The storyline most indirectly related to the Chicago slasher - at least on the surface - is Joan welcoming Greg home from Vietnam. He's on leave for ten days and they plan to make the most of that time, especially once Greg tells her that he has to return for another whole year rather than the expected month. Disappointed but stoic, Joan is horrified to learn (in the midst of an ostensibly romantic diner where Greg awkwardly salutes a fellow soldier and berates an allegedly unpatriotic waiter) that her husband has actually chosen another tour of duty over settling into fatherhood at home. Determined to prove to himself and the world that he is not just a man, but a good man, Joan finally spits the truth: "You were never good, not even before we were married. You know what I'm talking about." He does, and so do we - and in this moment, the door which opened to welcome him home takes on a darker tinge: those nurses were not the only ones politely allowing their rapist across the threshold.

However, it's left to Don and Sally - shown speaking on the phone in an early scene - to make the connection most explicit. A sick-as-a-dog Don encounters old flame Andrea Rhodes (Madchen Amick) on the elevator with his new wife; driven by illness and his and Megan's mutual embarrassment into a fever dream when he goes home, Don hallucinates that Andrea keeps breaking into his apartment to seduce him, insisting that they'll continue sleeping together because he can't change who he is. Don snaps, strangles the phantom to death, and kicks her body under the bed, only realizing in the morning that it was all a delusion. Sally, meanwhile, is fascinated by the newspaper her disciplinarian yet prurient step-grandmother keeps reading - disturbed by the details of the only dimly-understood sexual assault, she looks to Pauline for comfort and the knowing authority figure offers a butcher knife for protection and half a Seconal for escape. When Harry, Betty, and the boys return to the Francis estate the next morning, no one notices Sally sleeping the night away...hidden below the sofa.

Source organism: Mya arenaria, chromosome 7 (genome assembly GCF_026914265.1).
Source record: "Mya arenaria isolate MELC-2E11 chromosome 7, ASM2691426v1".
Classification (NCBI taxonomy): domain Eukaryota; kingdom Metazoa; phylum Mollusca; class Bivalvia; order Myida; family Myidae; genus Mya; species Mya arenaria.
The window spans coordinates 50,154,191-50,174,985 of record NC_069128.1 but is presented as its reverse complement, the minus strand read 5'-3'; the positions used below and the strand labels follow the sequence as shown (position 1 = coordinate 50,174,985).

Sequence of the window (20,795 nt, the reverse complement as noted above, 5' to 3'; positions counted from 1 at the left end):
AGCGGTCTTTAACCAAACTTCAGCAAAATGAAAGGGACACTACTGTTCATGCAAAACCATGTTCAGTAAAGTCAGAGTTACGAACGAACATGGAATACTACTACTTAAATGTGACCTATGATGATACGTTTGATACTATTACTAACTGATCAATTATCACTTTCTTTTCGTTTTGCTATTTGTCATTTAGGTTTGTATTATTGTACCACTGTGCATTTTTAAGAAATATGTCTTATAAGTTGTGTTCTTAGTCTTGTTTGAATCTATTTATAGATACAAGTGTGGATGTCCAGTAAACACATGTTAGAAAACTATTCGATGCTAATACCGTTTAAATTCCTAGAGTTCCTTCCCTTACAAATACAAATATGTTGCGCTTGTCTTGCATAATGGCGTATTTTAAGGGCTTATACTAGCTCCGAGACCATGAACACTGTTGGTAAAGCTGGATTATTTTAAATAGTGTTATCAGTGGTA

My Response:
Although season five opened with a long, loose premiere, the two episodes since have been driven by tight, self-contained narrative engines - episode 4 in particular is one of the most clearly-organized of the entire series, hardly any scene untouched by the historical touchstone in incredibly subtle and effective ways. At times, admittedly, this feels almost a little too perfect for its own good; I'm not sure yet if the abrupt resolution to the Greg/Joan marriage works for me. On paper, it's a brilliant callback and curtain-drop but I couldn't shake the sense that the writers had grown tired of this couple's brittle relationship - particularly Greg's well-articulated but fairly one-note insecurity - and decided to finally cut this stiff loose. No reference is made to the child they share (questionably his, but he doesn't know that) as he walks out the door "for good"...will there be more to follow?

Meanwhile, for all the striking images and heightened situations in "Mystery Date," the most powerful moment for me may have been that simple, wordless exchange between Peggy and Dawn. In a show which has touched on race more fleetingly than one might expect from its sixties setting, Peggy's almost inadvertent gesture is as devastating as it is delicate, with a sense of thudding finality as irrevocable as any of the more explicit threats or acts of violence onscreen. (The note atop the purse, on the other hand, may have been just a bit too pointed a placement especially given Dawn's hesitance to endanger her place at work.) "Mystery Date" is titled in reference to an all-too-pertinent board game, where players try not to open the door to the wrong man, and this moment reminds us that such mutual if lopsided fear can be racialized as well as gendered.